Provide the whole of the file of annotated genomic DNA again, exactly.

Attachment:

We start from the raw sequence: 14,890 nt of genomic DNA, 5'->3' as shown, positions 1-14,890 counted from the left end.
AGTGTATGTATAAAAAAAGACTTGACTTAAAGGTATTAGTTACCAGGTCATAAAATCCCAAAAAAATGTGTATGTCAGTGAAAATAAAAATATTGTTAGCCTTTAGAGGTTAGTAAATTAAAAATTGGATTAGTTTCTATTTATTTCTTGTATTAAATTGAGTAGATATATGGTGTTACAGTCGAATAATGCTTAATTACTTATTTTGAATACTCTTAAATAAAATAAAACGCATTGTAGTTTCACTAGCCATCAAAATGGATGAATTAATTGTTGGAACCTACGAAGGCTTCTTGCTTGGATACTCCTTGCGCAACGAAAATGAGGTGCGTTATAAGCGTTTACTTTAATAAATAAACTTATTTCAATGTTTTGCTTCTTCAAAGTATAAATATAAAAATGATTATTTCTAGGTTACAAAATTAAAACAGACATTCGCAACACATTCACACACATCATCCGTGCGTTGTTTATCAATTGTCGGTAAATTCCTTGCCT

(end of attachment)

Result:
We start from the raw sequence: 14,890 nt of genomic DNA, 5'->3' as shown, positions 1-14,890 counted from the left end.
AGTGTATGTATAAAAAAAGACTTGACTTAAAGGTATTAGTTACCAGGTCATAAAATCCCAAAAAAATGTGTATGTCAGTGAAAATAAAAATATTGTTAGCCTTTAGAGGTTAGTAAATTAAAAATTGGATTAGTTTCTATTTATTTCTTGTATTAAATTGAGTAGATATATGGTGTTACAGTCGAATAATGCTTAATTACTTATTTTGAATACTCTTAAATAAAATAAAACGCATTGTAGTTTCACTAGCCATCAAAATGGATGAATTAATTGTTGGAACCTACGAAGGCTTCTTGCTTGGATACTCCTTGCGCAACGAAAATGAGGTGCGTTATAAGCGTTTACTTTAATAAATAAACTTATTTCAATGTTTTGCTTCTTCAAAGTATAAATATAAAAATGATTATTTCTAGGTTACAAAATTAAAACAGACATTCGCAACACATTCACACACATCATCCGTGCGTTGTTTATCAATTGTCGGTAAATTCCTTGCCT